Oh my: 6, 7, 10, 3 ½, 3, 4, 12. 12 is good. Here's the age that was the average response from parents in the sample, 3.1 years. Just over age 3. Now, the question we might ask is and I think the question that you've been answering is this: Are these realistic expectations? And I think when we compare parents’ expectations of self-control for young children with what the brain science is telling us as well as other developmental studies of what young children are capable of, we really need to conclude that probably these are not very realistic expectations. And the reason is that if we ask the question,
Are they consistent with the child's brain maturation? We have the same answer, that it really isn't. That children at these ages are really just taking their first initial steps in the development of self-regulation, they've got a long way to go. And expecting these things from them at such an early age is really expecting too much. And, of course, you know what could happen if the parent is expecting that a child can calm down when they're in the midst of a tantrum simply by being told to do so and the child does not calm down because their brain is incapable of making it possible for them to do so parents may come to the conclusion that the child is being intentionally stubborn or willfully defiant or as parents sometimes put it, "My kid is just trying to push my buttons." And you know that that does not lead in a good direction when parents believe that the child's inability to calm down is based on willful defiance rather than simply an inability. We'll turn to that, back to that in a few moments.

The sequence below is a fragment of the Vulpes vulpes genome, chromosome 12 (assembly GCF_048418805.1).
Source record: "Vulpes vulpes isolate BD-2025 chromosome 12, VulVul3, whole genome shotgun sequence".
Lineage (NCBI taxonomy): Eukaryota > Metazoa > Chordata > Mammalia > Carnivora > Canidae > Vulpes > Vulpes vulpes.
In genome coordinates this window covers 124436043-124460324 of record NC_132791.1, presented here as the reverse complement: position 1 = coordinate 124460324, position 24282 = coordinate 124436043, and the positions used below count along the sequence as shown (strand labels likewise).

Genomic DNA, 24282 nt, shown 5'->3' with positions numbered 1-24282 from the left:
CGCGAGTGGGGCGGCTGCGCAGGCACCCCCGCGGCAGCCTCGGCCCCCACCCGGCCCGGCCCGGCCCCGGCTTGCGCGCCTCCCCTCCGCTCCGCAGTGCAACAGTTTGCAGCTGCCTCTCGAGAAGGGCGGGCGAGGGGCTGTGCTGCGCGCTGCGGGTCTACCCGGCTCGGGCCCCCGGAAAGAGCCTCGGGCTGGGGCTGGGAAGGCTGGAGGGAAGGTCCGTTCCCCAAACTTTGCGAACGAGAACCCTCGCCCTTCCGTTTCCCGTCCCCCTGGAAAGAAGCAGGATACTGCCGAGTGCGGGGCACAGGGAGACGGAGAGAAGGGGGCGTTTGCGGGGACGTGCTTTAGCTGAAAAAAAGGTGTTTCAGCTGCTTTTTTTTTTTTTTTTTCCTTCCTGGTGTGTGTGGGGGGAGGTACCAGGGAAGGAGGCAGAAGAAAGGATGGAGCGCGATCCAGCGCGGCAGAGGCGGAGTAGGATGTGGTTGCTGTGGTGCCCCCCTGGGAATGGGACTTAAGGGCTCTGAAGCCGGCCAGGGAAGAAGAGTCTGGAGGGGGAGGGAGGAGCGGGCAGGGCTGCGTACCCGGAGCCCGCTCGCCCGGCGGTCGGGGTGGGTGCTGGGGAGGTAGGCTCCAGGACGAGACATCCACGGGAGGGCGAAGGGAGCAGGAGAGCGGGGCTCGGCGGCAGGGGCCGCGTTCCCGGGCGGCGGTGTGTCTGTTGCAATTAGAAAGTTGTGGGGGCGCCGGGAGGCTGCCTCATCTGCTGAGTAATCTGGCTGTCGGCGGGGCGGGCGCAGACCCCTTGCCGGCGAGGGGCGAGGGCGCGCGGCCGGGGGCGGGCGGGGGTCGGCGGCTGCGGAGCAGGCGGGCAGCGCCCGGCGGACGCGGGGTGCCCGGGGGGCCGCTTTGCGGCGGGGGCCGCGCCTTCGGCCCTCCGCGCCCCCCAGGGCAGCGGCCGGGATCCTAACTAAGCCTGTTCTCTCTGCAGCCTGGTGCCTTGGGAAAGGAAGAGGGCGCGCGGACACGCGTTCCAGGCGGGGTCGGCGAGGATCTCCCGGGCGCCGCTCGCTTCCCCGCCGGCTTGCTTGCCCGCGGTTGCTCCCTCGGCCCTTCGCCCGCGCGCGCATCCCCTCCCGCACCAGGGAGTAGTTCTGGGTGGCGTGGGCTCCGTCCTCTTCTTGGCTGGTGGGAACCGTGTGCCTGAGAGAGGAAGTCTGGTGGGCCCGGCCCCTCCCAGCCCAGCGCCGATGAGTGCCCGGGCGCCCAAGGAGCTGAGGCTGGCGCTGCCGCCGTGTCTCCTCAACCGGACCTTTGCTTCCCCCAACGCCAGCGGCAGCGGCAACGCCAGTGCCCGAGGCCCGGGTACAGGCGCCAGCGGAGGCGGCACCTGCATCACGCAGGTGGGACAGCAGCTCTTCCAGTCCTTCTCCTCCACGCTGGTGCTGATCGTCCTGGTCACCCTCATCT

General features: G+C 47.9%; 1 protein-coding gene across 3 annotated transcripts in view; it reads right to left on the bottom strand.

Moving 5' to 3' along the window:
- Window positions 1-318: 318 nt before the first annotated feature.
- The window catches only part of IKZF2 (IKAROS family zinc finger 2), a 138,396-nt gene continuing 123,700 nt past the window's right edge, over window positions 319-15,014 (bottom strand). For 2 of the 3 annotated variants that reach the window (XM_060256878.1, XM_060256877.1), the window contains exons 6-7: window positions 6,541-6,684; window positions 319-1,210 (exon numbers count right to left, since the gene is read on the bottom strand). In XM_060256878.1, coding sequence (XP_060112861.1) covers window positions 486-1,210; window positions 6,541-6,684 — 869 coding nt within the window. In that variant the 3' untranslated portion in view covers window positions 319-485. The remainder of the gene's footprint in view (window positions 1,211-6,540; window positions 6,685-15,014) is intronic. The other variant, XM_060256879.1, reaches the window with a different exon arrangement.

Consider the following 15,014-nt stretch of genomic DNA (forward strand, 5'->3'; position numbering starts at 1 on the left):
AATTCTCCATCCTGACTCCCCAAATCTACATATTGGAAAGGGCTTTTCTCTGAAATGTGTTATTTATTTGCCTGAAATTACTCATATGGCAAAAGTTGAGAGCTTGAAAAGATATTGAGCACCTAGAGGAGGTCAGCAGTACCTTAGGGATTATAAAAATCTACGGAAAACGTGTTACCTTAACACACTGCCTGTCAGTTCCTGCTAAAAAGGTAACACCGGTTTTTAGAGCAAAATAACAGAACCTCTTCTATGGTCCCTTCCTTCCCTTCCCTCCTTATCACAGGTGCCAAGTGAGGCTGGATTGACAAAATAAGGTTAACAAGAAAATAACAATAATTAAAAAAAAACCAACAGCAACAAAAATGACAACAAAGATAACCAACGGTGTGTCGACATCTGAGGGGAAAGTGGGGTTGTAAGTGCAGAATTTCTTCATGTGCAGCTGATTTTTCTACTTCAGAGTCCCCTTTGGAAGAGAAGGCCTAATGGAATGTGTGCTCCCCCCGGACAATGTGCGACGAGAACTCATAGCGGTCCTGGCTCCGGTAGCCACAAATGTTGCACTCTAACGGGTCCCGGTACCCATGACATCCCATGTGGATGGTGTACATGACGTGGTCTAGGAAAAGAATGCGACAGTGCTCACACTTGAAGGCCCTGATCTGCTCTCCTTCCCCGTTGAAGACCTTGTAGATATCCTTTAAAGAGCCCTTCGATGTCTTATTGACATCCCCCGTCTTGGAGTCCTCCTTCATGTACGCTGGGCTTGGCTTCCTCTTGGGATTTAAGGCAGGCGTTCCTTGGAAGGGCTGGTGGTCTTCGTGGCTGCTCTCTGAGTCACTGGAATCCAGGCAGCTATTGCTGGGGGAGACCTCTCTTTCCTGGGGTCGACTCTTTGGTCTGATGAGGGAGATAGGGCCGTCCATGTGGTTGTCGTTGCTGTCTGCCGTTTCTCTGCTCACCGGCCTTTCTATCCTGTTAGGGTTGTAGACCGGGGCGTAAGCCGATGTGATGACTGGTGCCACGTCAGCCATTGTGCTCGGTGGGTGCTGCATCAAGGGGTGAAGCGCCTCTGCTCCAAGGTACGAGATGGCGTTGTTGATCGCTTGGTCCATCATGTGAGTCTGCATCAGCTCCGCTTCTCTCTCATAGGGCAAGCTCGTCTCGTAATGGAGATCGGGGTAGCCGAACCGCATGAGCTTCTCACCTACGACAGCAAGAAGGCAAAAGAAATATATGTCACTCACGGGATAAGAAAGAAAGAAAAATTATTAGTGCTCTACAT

Now, it's important to recognize that there are individual differences in children's capacities for self-regulation. We talked about temperamental effortful control earlier. But there's another factor that contributes to individual differences in self-regulation. And this has to do with the influence of stress. Why does stress impair self-regulation? Because it does, doesn't it? And that's true not just for children but it's true for all of us. I mean, think of the last time you were upset about something that somebody had said or something that happened at work. You really had trouble thinking clearly. You felt your emotions beginning to get out of control. If you're like me you feel your breath getting short. You feel a little bit kind of mentally disoriented. Stress really is tough on any of us as it relates to our ability to focus our thinking, focus our attention, control our emotions, manage our behavior. It's as if stress undermines that air traffic controller of the mind.
And makes us function in a much, much less optimal way. And it's also true now, research is showing, that stress has an impact on self-regulation for young children, as well. And that's in part because of the ways that stress can affect brain development. Now, we know that most children can manage the ordinary stress that they encounter. Being reprimanded by a parent, experiencing peer conflict. You know, especially when there's an adult there to support them most kids are capable of handling ordinary expectable stressful events.